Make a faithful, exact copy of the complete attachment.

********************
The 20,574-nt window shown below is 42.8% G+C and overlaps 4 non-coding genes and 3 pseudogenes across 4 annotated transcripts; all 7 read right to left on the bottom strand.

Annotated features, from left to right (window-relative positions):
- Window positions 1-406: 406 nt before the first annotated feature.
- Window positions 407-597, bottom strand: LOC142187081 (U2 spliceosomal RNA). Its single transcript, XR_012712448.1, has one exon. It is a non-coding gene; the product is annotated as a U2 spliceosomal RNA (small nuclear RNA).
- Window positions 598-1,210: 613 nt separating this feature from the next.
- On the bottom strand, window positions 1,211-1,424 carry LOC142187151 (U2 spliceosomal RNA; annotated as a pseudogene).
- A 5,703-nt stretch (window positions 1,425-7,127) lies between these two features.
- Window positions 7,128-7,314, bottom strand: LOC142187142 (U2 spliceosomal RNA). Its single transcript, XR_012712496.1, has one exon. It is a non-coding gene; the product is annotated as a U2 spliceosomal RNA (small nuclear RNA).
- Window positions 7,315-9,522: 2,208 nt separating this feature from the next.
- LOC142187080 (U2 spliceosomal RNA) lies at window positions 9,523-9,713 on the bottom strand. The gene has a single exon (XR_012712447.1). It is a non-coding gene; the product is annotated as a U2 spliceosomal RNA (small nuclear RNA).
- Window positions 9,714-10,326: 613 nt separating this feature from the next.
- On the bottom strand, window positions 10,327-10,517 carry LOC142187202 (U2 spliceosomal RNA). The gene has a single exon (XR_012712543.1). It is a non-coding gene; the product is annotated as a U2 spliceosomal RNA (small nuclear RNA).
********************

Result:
The 20,574-nt window shown below is 42.8% G+C and overlaps 4 non-coding genes and 3 pseudogenes across 4 annotated transcripts; all 7 read right to left on the bottom strand.

Annotated features, from left to right (window-relative positions):
- Window positions 1-406: 406 nt before the first annotated feature.
- Window positions 407-597, bottom strand: LOC142187081 (U2 spliceosomal RNA). Its single transcript, XR_012712448.1, has one exon. It is a non-coding gene; the product is annotated as a U2 spliceosomal RNA (small nuclear RNA).
- Window positions 598-1,210: 613 nt separating this feature from the next.
- On the bottom strand, window positions 1,211-1,424 carry LOC142187151 (U2 spliceosomal RNA; annotated as a pseudogene).
- A 5,703-nt stretch (window positions 1,425-7,127) lies between these two features.
- Window positions 7,128-7,314, bottom strand: LOC142187142 (U2 spliceosomal RNA). Its single transcript, XR_012712496.1, has one exon. It is a non-coding gene; the product is annotated as a U2 spliceosomal RNA (small nuclear RNA).
- Window positions 7,315-9,522: 2,208 nt separating this feature from the next.
- LOC142187080 (U2 spliceosomal RNA) lies at window positions 9,523-9,713 on the bottom strand. The gene has a single exon (XR_012712447.1). It is a non-coding gene; the product is annotated as a U2 spliceosomal RNA (small nuclear RNA).
- Window positions 9,714-10,326: 613 nt separating this feature from the next.
- On the bottom strand, window positions 10,327-10,517 carry LOC142187202 (U2 spliceosomal RNA). The gene has a single exon (XR_012712543.1). It is a non-coding gene; the product is annotated as a U2 spliceosomal RNA (small nuclear RNA).